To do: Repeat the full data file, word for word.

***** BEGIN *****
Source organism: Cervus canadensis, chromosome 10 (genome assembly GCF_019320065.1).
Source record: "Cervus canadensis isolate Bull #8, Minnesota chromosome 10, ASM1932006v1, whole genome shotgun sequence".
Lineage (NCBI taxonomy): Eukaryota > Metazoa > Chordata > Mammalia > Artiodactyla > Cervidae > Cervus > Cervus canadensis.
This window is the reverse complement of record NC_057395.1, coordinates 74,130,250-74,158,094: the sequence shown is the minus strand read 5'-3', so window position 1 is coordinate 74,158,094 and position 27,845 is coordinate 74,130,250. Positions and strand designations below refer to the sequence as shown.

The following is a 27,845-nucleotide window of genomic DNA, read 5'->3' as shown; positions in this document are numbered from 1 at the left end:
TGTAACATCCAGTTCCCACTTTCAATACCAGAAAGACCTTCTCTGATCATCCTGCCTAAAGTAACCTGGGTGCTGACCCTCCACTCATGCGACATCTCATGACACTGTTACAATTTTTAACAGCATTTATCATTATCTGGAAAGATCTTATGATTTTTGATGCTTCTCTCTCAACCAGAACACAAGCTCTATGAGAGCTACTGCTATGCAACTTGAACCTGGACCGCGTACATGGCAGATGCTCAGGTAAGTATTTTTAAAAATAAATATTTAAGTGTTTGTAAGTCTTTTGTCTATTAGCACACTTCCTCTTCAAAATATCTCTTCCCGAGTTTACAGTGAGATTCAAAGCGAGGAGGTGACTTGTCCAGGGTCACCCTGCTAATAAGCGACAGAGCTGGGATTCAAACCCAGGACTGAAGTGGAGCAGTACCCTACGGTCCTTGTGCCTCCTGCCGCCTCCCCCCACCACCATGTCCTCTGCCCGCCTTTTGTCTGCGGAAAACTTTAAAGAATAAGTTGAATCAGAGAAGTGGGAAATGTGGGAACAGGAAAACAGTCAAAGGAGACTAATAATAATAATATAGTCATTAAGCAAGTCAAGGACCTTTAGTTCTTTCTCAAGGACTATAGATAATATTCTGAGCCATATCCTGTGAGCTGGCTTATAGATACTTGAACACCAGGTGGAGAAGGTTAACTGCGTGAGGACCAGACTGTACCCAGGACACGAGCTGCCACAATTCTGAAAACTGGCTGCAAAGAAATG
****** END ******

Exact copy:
Source organism: Cervus canadensis, chromosome 10 (genome assembly GCF_019320065.1).
Source record: "Cervus canadensis isolate Bull #8, Minnesota chromosome 10, ASM1932006v1, whole genome shotgun sequence".
Lineage (NCBI taxonomy): Eukaryota > Metazoa > Chordata > Mammalia > Artiodactyla > Cervidae > Cervus > Cervus canadensis.
This window is the reverse complement of record NC_057395.1, coordinates 74,130,250-74,158,094: the sequence shown is the minus strand read 5'-3', so window position 1 is coordinate 74,158,094 and position 27,845 is coordinate 74,130,250. Positions and strand designations below refer to the sequence as shown.

The following is a 27,845-nucleotide window of genomic DNA, read 5'->3' as shown; positions in this document are numbered from 1 at the left end:
TGTAACATCCAGTTCCCACTTTCAATACCAGAAAGACCTTCTCTGATCATCCTGCCTAAAGTAACCTGGGTGCTGACCCTCCACTCATGCGACATCTCATGACACTGTTACAATTTTTAACAGCATTTATCATTATCTGGAAAGATCTTATGATTTTTGATGCTTCTCTCTCAACCAGAACACAAGCTCTATGAGAGCTACTGCTATGCAACTTGAACCTGGACCGCGTACATGGCAGATGCTCAGGTAAGTATTTTTAAAAATAAATATTTAAGTGTTTGTAAGTCTTTTGTCTATTAGCACACTTCCTCTTCAAAATATCTCTTCCCGAGTTTACAGTGAGATTCAAAGCGAGGAGGTGACTTGTCCAGGGTCACCCTGCTAATAAGCGACAGAGCTGGGATTCAAACCCAGGACTGAAGTGGAGCAGTACCCTACGGTCCTTGTGCCTCCTGCCGCCTCCCCCCACCACCATGTCCTCTGCCCGCCTTTTGTCTGCGGAAAACTTTAAAGAATAAGTTGAATCAGAGAAGTGGGAAATGTGGGAACAGGAAAACAGTCAAAGGAGACTAATAATAATAATATAGTCATTAAGCAAGTCAAGGACCTTTAGTTCTTTCTCAAGGACTATAGATAATATTCTGAGCCATATCCTGTGAGCTGGCTTATAGATACTTGAACACCAGGTGGAGAAGGTTAACTGCGTGAGGACCAGACTGTACCCAGGACACGAGCTGCCACAATTCTGAAAACTGGCTGCAAAGAAATG